What would you want your next President to do for your small business? On Tuesday, Hillary Clinton announced how she, as President, would help small businesses, startups and entrepreneurs in unveiling her plan dealing with a broad range of small business concerns.
Clinton’s announcement shows she does her homework. Her small business proposals aren’t going to make anyone swing from the rafters in excitement, and they don’t lend themselves to simplistic slogans or bumper stickers. But some of Clinton’s proposals could have a significant effect in reducing paperwork for many small businesses, improve access to funding, and save some money.
On a day-to-day basis, Clinton’s proposals may make your life easier, but you’re probably not going to remember any one of them once enacted. Of course, the devil is in the details, and their impact depends on how the regulations actually get written.
Here’s how Clinton’s small business proposals are likely to affect small businesses, including yours:
** Create a standard deduction for the smallest businesses. I’ve been advocating this for a long time. In my early years in business, it was frustrating to keep receipts for every paper clip I bought just to claim a few hundred dollars as a write-off. It’s crazy for a very small business to have to deal with a whole pile of paperwork for a small deduction. With more people in the “gig economy,” this proposal could make life easier and put some money in your pocket, especially if you’re an Uber or Lyft driver, rent your place on Airbnb, do business on Etsy or eBay, or are self-employed.
** Improve access to financing/capital by cutting red tape for community banks and credit unions. The economic collapse in 2008 brought more stringent lending regulations, making it harder for small businesses – even those with good credit – to get loans. In the last couple of years, many “alternative” lenders in the “fintech” industry have sprung up to help fill this void, but, frankly, many of them are predatory. Clinton could also do more to provide protection against the equivalent of ‘pay day’ lenders for small business while making traditional sources more available.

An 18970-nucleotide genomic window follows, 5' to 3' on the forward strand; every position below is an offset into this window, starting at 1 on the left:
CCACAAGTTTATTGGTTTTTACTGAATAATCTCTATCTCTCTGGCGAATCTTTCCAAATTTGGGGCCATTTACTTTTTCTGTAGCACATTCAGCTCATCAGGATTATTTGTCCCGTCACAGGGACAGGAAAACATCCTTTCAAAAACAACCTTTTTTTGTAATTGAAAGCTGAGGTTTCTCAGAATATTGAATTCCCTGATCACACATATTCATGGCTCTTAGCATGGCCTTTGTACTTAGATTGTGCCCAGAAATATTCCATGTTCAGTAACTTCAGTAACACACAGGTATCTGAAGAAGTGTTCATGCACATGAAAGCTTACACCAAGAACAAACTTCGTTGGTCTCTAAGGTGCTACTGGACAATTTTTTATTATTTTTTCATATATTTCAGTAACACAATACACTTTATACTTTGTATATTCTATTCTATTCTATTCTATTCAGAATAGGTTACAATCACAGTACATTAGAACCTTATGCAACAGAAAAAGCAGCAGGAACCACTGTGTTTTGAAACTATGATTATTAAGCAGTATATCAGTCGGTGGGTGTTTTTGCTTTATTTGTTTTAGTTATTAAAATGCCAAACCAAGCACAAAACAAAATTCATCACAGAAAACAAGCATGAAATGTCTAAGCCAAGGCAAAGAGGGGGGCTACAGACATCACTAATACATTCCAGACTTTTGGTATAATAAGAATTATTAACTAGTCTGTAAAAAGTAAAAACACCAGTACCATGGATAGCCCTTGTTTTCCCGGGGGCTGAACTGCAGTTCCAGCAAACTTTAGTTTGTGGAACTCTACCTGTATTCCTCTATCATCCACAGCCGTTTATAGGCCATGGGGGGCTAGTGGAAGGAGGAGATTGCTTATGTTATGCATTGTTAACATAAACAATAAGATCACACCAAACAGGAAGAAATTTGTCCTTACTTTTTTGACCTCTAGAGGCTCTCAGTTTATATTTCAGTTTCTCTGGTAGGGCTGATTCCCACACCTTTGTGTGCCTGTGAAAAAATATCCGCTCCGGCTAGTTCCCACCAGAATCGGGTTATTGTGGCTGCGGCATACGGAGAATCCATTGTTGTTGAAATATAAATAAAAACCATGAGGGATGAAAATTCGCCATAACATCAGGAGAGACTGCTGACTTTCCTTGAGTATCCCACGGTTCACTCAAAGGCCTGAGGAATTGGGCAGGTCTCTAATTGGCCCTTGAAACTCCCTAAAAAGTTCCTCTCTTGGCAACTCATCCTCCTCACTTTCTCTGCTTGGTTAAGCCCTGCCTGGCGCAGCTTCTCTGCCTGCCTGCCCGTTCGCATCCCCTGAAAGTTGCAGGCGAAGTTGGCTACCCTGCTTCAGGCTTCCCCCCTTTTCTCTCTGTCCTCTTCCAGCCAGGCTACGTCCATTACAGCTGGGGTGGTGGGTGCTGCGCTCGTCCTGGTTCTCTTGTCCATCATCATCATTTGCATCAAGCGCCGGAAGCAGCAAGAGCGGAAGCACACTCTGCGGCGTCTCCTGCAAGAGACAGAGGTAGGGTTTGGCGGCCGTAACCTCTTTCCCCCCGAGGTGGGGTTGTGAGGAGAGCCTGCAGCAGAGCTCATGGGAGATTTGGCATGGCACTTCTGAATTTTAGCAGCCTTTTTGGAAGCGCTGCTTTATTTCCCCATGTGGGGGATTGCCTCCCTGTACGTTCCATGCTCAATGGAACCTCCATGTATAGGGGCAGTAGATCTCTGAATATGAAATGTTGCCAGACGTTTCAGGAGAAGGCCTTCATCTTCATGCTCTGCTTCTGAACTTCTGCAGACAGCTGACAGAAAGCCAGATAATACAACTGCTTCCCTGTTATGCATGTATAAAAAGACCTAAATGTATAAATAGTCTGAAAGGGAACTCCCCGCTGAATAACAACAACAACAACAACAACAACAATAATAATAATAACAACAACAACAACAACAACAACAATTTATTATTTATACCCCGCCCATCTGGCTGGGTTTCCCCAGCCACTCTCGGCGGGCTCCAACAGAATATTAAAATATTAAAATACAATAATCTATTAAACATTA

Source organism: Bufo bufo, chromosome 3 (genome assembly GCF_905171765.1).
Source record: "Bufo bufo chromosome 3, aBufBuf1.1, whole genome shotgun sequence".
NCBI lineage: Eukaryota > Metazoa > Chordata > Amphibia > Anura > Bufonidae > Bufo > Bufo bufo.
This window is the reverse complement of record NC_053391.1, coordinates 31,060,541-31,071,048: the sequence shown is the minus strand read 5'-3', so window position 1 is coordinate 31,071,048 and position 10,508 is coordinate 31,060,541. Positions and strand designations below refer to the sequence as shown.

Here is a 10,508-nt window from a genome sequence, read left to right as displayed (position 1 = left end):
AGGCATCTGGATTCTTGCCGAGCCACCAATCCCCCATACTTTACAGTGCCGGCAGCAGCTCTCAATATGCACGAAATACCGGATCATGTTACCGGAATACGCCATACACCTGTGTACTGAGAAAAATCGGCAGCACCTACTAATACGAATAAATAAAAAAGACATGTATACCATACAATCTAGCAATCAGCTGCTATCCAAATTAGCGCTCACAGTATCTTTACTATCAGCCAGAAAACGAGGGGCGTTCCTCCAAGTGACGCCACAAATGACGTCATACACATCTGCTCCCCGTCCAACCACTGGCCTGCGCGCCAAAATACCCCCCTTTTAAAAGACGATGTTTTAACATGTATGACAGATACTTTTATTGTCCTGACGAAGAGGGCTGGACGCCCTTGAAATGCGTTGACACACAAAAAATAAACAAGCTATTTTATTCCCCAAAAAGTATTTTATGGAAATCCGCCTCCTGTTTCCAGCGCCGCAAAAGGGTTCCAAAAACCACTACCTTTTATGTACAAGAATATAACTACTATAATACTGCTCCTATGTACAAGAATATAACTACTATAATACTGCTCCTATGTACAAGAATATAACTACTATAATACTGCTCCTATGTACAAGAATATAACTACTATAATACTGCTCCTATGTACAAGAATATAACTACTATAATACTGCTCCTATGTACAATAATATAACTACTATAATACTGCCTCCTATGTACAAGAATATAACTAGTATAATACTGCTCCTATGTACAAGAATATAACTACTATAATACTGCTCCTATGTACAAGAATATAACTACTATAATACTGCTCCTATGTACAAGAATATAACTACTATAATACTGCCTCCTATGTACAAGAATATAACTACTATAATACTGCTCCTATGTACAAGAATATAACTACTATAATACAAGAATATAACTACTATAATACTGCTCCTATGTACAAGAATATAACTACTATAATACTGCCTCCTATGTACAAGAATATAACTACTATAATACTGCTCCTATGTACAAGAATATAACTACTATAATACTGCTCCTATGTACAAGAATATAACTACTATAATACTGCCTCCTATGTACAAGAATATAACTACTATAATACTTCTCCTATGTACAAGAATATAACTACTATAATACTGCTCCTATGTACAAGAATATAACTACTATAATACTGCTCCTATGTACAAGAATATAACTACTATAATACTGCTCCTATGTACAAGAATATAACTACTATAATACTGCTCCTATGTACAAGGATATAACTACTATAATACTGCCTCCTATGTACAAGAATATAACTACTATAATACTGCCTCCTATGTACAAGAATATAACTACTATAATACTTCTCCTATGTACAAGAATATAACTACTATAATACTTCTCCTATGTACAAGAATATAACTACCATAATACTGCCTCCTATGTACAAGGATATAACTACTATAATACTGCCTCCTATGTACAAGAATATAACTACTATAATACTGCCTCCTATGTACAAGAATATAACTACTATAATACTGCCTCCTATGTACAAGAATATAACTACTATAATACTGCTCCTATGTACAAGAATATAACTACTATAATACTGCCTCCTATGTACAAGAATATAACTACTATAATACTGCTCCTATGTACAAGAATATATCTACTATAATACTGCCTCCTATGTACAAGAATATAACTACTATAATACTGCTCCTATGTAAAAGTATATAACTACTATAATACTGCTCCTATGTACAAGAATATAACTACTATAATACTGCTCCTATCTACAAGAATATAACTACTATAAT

** Deferring student loans with no interest while launching a startup. This is an interesting idea and is likely to lead to an explosion of startups – at least on paper – as a means of deferring student loans.
** Streamline the startup process by offering incentives to local and state governments. Virtually all licensing and permitting roadblocks happen at the local and state level, and a whole bunch of these are never going away. If you want to start a consulting business, just print up some business cards and perhaps pay a local business license. But if you want to open a restaurant, you’re going to face a lengthy permitting process. And many state licensing requirements are never going to be eliminated. Last year, when I needed a new gas line, I’m glad my plumber was licensed and knew what he was doing. The Federal government can do some things to help, however. The Obama Administration launched the “Startup in a Day” initiative to encourage local governments to digitize and streamline their permitting process, but much more could be done, including providing funds and technical assistance.
** Allow businesses to use cash accounting. Small businesses usually operate on a cash – not accrual – basis, and it’s frustrating and costly to have to file taxes on an accrual basis. (This is already boring you, right?) But allowing companies with less than $25 million in gross revenues to use “cash accounting” is one of those issues that can make a big difference to many small companies.
** Health care tax credit. With the Affordable Care Act, “Obamacare,” there’s a tax credit for good employers who provide health care for their employees. But the formula and process is so complicated and restrictive, few actually qualify. If Clinton makes this simpler and covers more businesses, it would save many small employers money.
** Make the federal government more responsive to small business. Good luck, Hillary.
Clinton’s small business proposals may not make you salivate with excitement, but they show that she understands some of the problems and realities of running a small business.
Copyright, Rhonda Abrams, 2016
This article originally ran in USA Today on August 24, 2016